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Fiat Chrysler Is Teaming Up With eVTOL Startup Archer to Develop Flying Cars

Air taxis could soon be a reality.

Archer electric flying car Archer

One of the auto world’s biggest players could help transform flying cars from fantasy into reality.

Fiat Chrysler has teamed up with Archer, a California-based startup specializing in flying cars, to speed up the development of its electric flying car concept. The auto group’s support will lower costs by granting Archer access to its extensive supply chain along with its wealth of engineering and design experience, according to CNBC. And all of those technical materials and know-how will prove crucial to Archer’s goal of crafting viable electric flying cars capable of vertical take-off and landing.

The concept of flying cars is difficult enough to realize, but the task is made all the more complicated because of the chosen fuel source. eVOTLs, as this kind of aircraft is officially known, rely on a drone-like system of rotors instead of jet engines, and achieving this kind of flight is no small feat. Still, Morgan Stanley predicts that the market for such aircraft could reach $1.5 trillion in the next 20 years.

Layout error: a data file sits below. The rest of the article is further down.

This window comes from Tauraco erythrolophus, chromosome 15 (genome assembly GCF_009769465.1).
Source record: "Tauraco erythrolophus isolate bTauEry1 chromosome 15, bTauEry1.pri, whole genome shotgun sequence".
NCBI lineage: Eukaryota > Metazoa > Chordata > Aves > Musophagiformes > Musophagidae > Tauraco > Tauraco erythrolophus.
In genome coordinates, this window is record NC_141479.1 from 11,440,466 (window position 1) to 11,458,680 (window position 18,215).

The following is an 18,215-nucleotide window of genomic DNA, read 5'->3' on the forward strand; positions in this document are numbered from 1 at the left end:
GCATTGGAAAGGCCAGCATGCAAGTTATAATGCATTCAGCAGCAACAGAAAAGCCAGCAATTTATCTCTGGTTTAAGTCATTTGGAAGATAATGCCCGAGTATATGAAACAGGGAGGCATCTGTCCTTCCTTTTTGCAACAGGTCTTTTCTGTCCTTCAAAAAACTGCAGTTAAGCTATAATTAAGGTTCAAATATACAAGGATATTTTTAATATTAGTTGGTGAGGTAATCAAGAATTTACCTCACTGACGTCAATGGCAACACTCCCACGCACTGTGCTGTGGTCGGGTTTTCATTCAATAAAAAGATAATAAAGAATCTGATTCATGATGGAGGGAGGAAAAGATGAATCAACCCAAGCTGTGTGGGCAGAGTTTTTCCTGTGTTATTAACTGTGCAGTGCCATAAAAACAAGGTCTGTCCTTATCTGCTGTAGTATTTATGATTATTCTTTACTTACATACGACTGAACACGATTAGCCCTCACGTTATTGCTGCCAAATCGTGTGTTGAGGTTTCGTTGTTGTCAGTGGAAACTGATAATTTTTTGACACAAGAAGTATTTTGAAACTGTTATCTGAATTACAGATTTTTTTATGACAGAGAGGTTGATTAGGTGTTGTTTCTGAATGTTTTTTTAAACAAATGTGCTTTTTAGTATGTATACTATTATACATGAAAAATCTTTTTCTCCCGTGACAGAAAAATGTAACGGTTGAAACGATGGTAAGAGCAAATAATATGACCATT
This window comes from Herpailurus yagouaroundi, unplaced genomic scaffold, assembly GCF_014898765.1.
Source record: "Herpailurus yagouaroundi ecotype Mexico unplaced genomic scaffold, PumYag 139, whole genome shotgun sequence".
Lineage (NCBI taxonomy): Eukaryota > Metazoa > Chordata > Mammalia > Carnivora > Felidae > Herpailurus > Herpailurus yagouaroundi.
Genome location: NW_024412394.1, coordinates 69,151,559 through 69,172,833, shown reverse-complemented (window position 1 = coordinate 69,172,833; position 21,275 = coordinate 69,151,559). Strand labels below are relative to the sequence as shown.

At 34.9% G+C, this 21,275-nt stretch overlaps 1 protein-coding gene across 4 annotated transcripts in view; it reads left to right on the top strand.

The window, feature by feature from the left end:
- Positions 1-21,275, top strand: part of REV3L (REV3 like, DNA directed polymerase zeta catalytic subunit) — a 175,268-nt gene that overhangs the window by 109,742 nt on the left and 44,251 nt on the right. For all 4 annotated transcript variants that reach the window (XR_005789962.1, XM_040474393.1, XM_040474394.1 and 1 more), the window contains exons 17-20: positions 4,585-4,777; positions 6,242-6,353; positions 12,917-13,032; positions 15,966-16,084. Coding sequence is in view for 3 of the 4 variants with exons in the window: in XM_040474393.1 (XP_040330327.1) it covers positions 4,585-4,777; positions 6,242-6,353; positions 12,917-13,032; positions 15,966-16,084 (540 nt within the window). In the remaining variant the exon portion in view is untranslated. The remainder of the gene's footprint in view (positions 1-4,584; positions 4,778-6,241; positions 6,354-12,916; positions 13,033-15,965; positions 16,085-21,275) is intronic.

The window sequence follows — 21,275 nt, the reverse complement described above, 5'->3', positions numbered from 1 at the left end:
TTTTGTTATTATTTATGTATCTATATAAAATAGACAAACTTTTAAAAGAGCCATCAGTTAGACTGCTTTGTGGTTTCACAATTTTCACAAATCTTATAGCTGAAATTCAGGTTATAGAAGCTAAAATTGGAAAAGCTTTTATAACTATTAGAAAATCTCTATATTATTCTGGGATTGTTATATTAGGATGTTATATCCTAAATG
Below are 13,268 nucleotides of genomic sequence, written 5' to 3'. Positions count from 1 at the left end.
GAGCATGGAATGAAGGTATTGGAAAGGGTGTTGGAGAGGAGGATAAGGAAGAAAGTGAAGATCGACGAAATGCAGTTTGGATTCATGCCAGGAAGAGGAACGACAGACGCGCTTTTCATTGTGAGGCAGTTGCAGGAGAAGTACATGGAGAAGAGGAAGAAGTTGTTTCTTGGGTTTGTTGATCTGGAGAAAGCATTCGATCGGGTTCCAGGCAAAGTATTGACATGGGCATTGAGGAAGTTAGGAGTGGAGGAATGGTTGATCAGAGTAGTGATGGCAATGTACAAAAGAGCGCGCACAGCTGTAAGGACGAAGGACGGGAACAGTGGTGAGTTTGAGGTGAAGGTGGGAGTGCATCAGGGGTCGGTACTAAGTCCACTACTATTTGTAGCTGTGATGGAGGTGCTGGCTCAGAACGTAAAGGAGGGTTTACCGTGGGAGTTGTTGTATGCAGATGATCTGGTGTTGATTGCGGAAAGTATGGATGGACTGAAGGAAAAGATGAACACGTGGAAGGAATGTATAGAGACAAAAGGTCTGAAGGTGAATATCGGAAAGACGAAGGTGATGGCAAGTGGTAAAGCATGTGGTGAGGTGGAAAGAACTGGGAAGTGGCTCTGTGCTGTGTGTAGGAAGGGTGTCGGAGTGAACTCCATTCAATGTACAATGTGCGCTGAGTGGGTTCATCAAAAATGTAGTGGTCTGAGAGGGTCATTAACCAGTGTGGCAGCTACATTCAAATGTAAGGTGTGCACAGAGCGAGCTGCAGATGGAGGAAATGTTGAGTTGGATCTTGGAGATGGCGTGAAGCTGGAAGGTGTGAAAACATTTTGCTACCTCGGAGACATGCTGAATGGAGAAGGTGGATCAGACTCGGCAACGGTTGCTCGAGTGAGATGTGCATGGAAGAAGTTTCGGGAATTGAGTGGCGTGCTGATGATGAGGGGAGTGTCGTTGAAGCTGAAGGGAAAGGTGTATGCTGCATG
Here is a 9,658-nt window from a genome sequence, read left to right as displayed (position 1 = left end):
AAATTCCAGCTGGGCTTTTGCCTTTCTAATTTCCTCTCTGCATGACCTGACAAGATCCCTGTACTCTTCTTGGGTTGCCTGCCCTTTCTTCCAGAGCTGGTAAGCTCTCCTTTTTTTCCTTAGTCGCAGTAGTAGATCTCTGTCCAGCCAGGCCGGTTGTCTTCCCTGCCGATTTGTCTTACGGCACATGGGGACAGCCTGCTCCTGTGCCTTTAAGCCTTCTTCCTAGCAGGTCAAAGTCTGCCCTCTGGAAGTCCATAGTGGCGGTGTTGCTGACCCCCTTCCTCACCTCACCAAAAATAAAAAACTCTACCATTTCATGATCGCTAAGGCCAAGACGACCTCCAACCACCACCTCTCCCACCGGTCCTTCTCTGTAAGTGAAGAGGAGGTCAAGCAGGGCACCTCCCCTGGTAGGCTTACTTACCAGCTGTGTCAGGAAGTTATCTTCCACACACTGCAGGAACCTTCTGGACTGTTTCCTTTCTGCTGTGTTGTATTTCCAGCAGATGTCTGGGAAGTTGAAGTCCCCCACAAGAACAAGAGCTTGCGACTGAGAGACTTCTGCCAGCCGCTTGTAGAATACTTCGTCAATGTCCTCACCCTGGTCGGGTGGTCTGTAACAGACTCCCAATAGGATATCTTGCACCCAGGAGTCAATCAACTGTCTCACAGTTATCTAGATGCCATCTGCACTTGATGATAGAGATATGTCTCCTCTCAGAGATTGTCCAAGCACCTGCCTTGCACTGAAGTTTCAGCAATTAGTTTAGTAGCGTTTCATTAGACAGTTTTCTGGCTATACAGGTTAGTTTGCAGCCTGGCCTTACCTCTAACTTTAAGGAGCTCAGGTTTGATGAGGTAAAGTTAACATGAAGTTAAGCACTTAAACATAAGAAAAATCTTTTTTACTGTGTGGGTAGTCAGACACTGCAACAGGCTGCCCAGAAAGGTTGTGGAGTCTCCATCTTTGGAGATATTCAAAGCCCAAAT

Initial iterations of the vehicle are intended to be used as air taxis with brief, generally low-flying routes that will help ease bad traffic on the ground in major cities. The environmentally friendly aircraft will shuttle passengers up to 60 miles at speeds near 150mph, all with minimal noise pollution thanks to its modern propulsion system. Though it will be a manned aircraft to start, the company has floated the idea of eventually making them driverless, something that’s already in development for earthbound cars. A functioning model will be unveiled sometime this year, and Archer and Fiat Chrysler have set a goal of getting FAA accreditation by 2024.

Marc Lore, Walmart’s e-commerce chief and one of Archer’s biggest investors, hopes that the new partnership with Fiat Chrystler will not only provide raw materials and knowledge but also the ability to scale rapidly. Lore told CNBC that in order to actualize Archer’s vision, it must think of its aircraft production like automobile manufacturing for both its wide reach and built-in safety measures.


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